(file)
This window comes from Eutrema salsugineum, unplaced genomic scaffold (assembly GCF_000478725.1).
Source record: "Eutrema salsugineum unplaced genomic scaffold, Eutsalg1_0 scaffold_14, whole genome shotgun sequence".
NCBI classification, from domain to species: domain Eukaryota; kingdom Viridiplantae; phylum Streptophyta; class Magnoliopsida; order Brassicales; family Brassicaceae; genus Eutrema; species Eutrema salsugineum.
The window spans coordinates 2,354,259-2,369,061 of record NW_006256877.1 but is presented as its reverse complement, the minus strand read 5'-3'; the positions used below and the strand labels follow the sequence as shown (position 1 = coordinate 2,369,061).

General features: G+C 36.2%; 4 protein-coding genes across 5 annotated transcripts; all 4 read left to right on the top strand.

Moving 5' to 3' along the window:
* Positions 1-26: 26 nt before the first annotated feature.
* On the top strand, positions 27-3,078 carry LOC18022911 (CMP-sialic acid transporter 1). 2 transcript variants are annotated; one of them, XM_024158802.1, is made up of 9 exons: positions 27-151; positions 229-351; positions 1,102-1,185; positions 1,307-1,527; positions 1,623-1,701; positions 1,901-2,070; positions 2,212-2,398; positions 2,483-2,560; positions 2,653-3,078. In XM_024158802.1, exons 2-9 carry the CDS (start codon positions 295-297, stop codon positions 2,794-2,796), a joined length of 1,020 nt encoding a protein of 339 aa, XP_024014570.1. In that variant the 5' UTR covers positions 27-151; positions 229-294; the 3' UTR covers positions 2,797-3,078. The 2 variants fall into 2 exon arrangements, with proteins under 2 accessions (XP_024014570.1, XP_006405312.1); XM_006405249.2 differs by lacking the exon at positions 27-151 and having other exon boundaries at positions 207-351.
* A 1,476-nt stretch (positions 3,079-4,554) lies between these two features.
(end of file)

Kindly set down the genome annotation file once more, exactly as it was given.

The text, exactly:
This window comes from Eutrema salsugineum, unplaced genomic scaffold (assembly GCF_000478725.1).
Source record: "Eutrema salsugineum unplaced genomic scaffold, Eutsalg1_0 scaffold_14, whole genome shotgun sequence".
NCBI classification, from domain to species: domain Eukaryota; kingdom Viridiplantae; phylum Streptophyta; class Magnoliopsida; order Brassicales; family Brassicaceae; genus Eutrema; species Eutrema salsugineum.
The window spans coordinates 2,354,259-2,369,061 of record NW_006256877.1 but is presented as its reverse complement, the minus strand read 5'-3'; the positions used below and the strand labels follow the sequence as shown (position 1 = coordinate 2,369,061).

General features: G+C 36.2%; 4 protein-coding genes across 5 annotated transcripts; all 4 read left to right on the top strand.

Moving 5' to 3' along the window:
* Positions 1-26: 26 nt before the first annotated feature.
* On the top strand, positions 27-3,078 carry LOC18022911 (CMP-sialic acid transporter 1). 2 transcript variants are annotated; one of them, XM_024158802.1, is made up of 9 exons: positions 27-151; positions 229-351; positions 1,102-1,185; positions 1,307-1,527; positions 1,623-1,701; positions 1,901-2,070; positions 2,212-2,398; positions 2,483-2,560; positions 2,653-3,078. In XM_024158802.1, exons 2-9 carry the CDS (start codon positions 295-297, stop codon positions 2,794-2,796), a joined length of 1,020 nt encoding a protein of 339 aa, XP_024014570.1. In that variant the 5' UTR covers positions 27-151; positions 229-294; the 3' UTR covers positions 2,797-3,078. The 2 variants fall into 2 exon arrangements, with proteins under 2 accessions (XP_024014570.1, XP_006405312.1); XM_006405249.2 differs by lacking the exon at positions 27-151 and having other exon boundaries at positions 207-351.
* A 1,476-nt stretch (positions 3,079-4,554) lies between these two features.